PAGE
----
Scotland’s rural sector is an economic powerhouse. Yet for many, it still represents uncharted territory and in the current climate of uncertainty, more than ever, we need to spread the word about the vital role our landscape plays in food and drink production, forestry, technological development and tourism.
Without land management and production, our tourism offering wouldn’t be what it is; we would have a lower visitor economy. In economic terms, rural Scotland is hugely important in terms of food and drink, whether we are exporting it or retaining it for sale on Scottish shelves.
Milk doesn’t come from Tesco; it comes from cows.
The links that once tied city dwellers to the countryside – holidays spent picking berries in the fields of Fife and Angus, or tattie picking in October – have become distant memories, held only by the older generations, and it is important that we continue to educate people about where their food comes from.
I am a passionate believer that rural Scotland is hugely important to all of us. Having made my career as an agriculturalist, it’s fair to say I am biased, but I am proud to be biased as we have such a great story to tell.
There are people who understand implicitly how their breakfast, lunch and dinner is reared, cultivated and harvested, and there are people who don’t. Scotland’s Larder Live at the Royal Highland Show is a fantastic opportunity to engage with the primary producers and learn about the journey from farm to fork.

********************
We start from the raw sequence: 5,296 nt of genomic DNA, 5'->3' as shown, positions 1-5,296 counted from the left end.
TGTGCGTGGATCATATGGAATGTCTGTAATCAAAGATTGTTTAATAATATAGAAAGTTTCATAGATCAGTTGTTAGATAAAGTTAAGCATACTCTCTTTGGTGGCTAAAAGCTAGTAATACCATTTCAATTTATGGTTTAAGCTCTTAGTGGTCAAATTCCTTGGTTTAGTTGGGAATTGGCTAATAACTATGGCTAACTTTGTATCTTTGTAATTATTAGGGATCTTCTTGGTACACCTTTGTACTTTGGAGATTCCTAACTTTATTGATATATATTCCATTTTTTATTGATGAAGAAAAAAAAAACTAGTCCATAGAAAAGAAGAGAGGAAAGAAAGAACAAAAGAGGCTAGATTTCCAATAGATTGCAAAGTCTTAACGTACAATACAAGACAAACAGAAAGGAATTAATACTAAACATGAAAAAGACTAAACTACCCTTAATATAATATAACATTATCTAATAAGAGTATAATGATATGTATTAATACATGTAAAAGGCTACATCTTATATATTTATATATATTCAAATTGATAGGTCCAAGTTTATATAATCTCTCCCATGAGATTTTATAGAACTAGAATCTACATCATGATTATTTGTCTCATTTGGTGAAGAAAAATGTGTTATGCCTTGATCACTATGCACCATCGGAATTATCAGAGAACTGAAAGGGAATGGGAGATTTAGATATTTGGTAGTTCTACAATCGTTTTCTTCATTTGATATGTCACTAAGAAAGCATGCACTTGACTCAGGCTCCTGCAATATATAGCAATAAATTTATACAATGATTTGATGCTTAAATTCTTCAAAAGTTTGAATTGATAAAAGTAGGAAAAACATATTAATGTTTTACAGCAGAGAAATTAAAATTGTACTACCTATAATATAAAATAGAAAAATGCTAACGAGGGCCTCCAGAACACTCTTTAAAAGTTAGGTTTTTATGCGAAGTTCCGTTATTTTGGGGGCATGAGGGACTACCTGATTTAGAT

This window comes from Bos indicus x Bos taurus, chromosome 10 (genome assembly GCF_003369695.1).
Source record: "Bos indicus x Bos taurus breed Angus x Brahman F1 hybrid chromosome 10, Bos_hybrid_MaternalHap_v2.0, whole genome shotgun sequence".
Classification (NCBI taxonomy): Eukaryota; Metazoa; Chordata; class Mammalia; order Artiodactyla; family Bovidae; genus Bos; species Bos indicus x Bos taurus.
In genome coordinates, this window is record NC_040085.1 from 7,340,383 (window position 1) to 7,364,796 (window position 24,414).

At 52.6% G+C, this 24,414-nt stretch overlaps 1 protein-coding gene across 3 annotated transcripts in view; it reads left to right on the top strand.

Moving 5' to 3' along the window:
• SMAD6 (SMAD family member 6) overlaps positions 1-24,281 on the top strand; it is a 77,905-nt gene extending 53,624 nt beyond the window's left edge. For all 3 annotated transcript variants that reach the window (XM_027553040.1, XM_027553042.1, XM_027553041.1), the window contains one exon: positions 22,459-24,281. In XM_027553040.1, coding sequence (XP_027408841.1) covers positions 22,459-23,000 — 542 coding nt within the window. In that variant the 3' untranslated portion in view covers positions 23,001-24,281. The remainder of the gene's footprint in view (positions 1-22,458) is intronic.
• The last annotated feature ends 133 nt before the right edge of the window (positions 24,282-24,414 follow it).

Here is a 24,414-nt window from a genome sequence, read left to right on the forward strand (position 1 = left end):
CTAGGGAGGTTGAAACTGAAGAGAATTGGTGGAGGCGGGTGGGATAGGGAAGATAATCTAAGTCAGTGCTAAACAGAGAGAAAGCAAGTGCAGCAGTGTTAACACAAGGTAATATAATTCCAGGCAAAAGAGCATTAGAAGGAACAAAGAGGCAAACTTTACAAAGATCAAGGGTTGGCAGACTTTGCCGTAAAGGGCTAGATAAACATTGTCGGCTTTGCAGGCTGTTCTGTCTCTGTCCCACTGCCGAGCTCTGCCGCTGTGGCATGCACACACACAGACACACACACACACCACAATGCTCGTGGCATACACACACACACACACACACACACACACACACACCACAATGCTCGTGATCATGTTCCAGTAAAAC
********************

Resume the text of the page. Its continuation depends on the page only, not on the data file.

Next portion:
The Scottish salmon sector is one that is quite often misunderstood. We need to shout louder about its Label Rouge status and the fact that produce from Scotland’s amazing, high-quality sea waters is recognised around the world.
Scottish beef is another success story and this year we are welcoming the World Aberdeen Angus Forum to the Royal Highland Show to celebrate the native breed.
The Royal Highland Education Trust engages with more than 30,000 school children each year to help them understand what goes on in the countryside. Milk doesn’t come from Tesco, it comes from cows; cows which have been fed on Scottish grass and spend most of their days grazing outside.
There are huge opportunities in agritourism and indeed some fantastic examples from glamping in a yurt to family holidays in a farm cottage, or holding corporate team-building days on a sporting estate.
Scotland has built a reputation as a welcoming destination and we certainly go the extra mile to ensure it’s as easy as possible for people to engage with the outdoors, to hear the stories behind the produce and, of course, to buy it.
In rural businesses one of the key opportunities is making sure that more people understand the great assets that we have.
Increasingly, engagement with technology, and particularly social media, is enabling rural businesses and traditional industries to grow their customer base, and there are those who do it very well. For those who haven’t yet seized the opportunity presented by a digital presence, it’s often down to poor connectivity which remains a challenge in some of Scotland’s more remote corners.
There is a perception that farming is a relatively low-tech industry but it is incredible when you stop and look at the equipment that is being introduced to improve productivity. I recently read an article in which the author argued if you want to see what the technology in your car will look like in the future, take a look inside a tractor now – and for the most part, that is absolutely the case.
People can challenge their perceptions of Scotland’s rural sector by visiting the Royal Highland Show. It is hugely important that people feel they can come and engage and ask questions because at the end of the day, there is so much more that goes on outside towns and cities than meets the eye.
Alan Laidlaw is chief executive of the Royal Highland and Agricultural Society of Scotland.